The Mornin' Mail is published every weekday except major holidays
Thursday, May 1, 2003 Volume IX, Number 223

did ya know?

Did Ya Know?. . .The Friends of the Carthage Public Library will hold their monthly used book sale from 8 a.m. to noon on Saturday, May 3rd at the Library Annex, 510 S. Garrison Ave.

Did Ya Know?. . .You can now make a deposit at Hometown Bank to go towards an addition to the cat room at the Carthage Humane Society. Carthage Humane Society is looking for foster families to relieve overcrowding during peak season. For more information call Kaylene Cole at 358-6808.

Did Ya Know?. . .The American Red Cross will have take Blood Donations at the Carthage Church of the Nazarene, 2000 Grand, from 1:30-7:00 p.m. on Thursday, May 1st and from 9 a.m.-2:30 p.m. on Friday, May 2nd. Recognition gift to all donors.

today's laugh

My uncle fell into a ditch in Arizona and they never found him.
Fell into a ditch and never came out? That’s ridiculous!
You mean you’ve never heard of the Grand Canyon?

Mama, what becomes of an automobile when it gets too old to run any more?
Why, somebody sells it to your father for a used car — as good as new.

A Chronological Record of Events as they have Transpired in the City and County since our last Issue.


In accordance with the last wishes of the late Mack Thacker, his designated administrators, J. C. Crawford and Judge Waters, are at work appraising the estate, and for that purpose a trip to the Barton county farm was planned yesterday but was interfered with by the rain.

It was necessary, in order to comply with the law, and also with that clause of the deceased’s last letter requesting the estate to be settled "like father’s was," that a third commissioner be appointed, and Messrs. Crawford and Waters have selected J. F. Daugherty for that purpose.

Mr. Daugherty was one of the three commissioners who settled up the estate of the father Jesse Thacker in such satisfactory style that the son at his death called for the same manner of settlement. Judge Waters, and Bennett Hall were the other two former commissioners.

  Today's Feature

Budget Overview.

The budget committee held their second special budget meeting Tuesday evening. At Monday’s meeting the department heads presented their budget request, at Tuesday’s meeting outside agencies presented their budget request.

The outside agencies included The Over 60 Center (requested $13,000), The Chamber of Commerce (requested $85,000), The Humane Society (requested $15,600), The Girls Softball League (requested $2,000), The Youth Softball League (requested $2,000), American Legion Baseball (requested $2,000), and Main Street of Carthage (requested $40,000). The Convention and Visitors Bureau also presented their budget however the funds they receive depend on the lodging tax.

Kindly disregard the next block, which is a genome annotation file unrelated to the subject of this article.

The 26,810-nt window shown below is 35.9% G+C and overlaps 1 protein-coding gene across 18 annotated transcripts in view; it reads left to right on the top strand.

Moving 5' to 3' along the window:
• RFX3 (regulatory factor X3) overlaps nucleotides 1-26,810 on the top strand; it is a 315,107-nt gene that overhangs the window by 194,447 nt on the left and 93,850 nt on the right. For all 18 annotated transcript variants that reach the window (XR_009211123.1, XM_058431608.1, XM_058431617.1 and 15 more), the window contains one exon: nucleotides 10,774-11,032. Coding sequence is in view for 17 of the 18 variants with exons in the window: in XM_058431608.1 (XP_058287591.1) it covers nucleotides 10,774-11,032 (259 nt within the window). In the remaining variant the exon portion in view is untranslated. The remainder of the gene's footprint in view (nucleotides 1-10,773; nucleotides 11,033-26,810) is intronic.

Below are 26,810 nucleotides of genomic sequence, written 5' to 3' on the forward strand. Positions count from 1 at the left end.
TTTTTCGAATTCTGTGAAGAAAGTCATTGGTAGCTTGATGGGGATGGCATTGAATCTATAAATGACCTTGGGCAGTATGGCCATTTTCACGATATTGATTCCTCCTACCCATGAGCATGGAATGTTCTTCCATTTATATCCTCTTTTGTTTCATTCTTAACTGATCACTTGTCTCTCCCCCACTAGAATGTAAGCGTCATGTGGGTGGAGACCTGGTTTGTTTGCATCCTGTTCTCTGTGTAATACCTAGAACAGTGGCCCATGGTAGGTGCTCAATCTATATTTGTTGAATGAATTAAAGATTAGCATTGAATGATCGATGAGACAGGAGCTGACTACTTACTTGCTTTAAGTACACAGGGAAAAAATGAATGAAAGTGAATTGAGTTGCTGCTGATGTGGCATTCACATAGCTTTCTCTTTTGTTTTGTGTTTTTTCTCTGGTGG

Each outside agency highlighted important expenses and also discussed their access to other means of funding.

Another budget meeting is scheduled to be held Wednesday night. According to City Administrator Tom Short the committee will begin discussing and perfecting the budget. The budget committee has a June 1 deadline to have the budget completed.

Just Jake Talkin'


The initial marathon budget meetings have been attended by nine of the ten Council members. One is out of town.

The budget process is a great learnin’ experience, especially for new Council members. In a few short days, but long hours, the members get to hear from ‘bout anyone who wants or gets a piece of the City revenues. They especially get to hear from the various department heads concernin’ the plans for the upcomin’ year and what those plans will cost.

Prob’ly most important, is seein’ just how little of the revenue is up for grabs. After ya take out personnel costs and basic costs of doin’ business like gas for police and fire vehicles, street repair supplies, and phone bills, there isn’t much left for pet projects.

This is some fact, but mostly,

Just Jake Talkin’.



Metcalf Auto Supply

Weekly Column


By Tom & Ray Magliozzi

Dear Tom and Ray:

I am considering buying a 2003 Toyota Corolla, but I’m concerned that it has an "all aluminum" engine. After the disaster with the aluminum engine of the Chevy Vega, is it likely that Toyota is sacrificing quality for price? Should I be concerned about an all-aluminum engine? I just want a reliable car. My current ‘91 Camry has 313,000 miles. Any chance that will happen with a new Corolla? — Anne

RAY: It’s amazing how fickle we’ve gotten, Anne, isn’t it? You get 313,000 miles out of a car, and when it comes time to replace it, you say, "Hmmmm, I don’t know if I should buy another one of these...Maybe I can find something better."

TOM: The short answer is yes, it’s certainly possible to get similar life out of a 2003 Corolla if you treat it as well as you obviously treated your last car.

RAY: The old Chevy Vega engines didn’t fail because the blocks were made of aluminum. What failed were the cylinder liners. Those cylinder liners were made out of some strange alloy of, like, cubic zirconium and lucite. And when they overheated, they failed and those engines forevermore burned oil.

TOM: But manufacturers have gained a lot of experience in the past 25 years. And I have no doubt that during that time, Toyota has figured out how to make cylinder liners last forever in aluminum engine blocks. After all, Toyota uses all-aluminum engines in its Lexus models, and nobody’s whining about them.

RAY: Aluminum is more expensive and more difficult to cast that iron. But it’s a lot lighter. So it can allow the car-maker to improve mileage or power-to-weight ratio.

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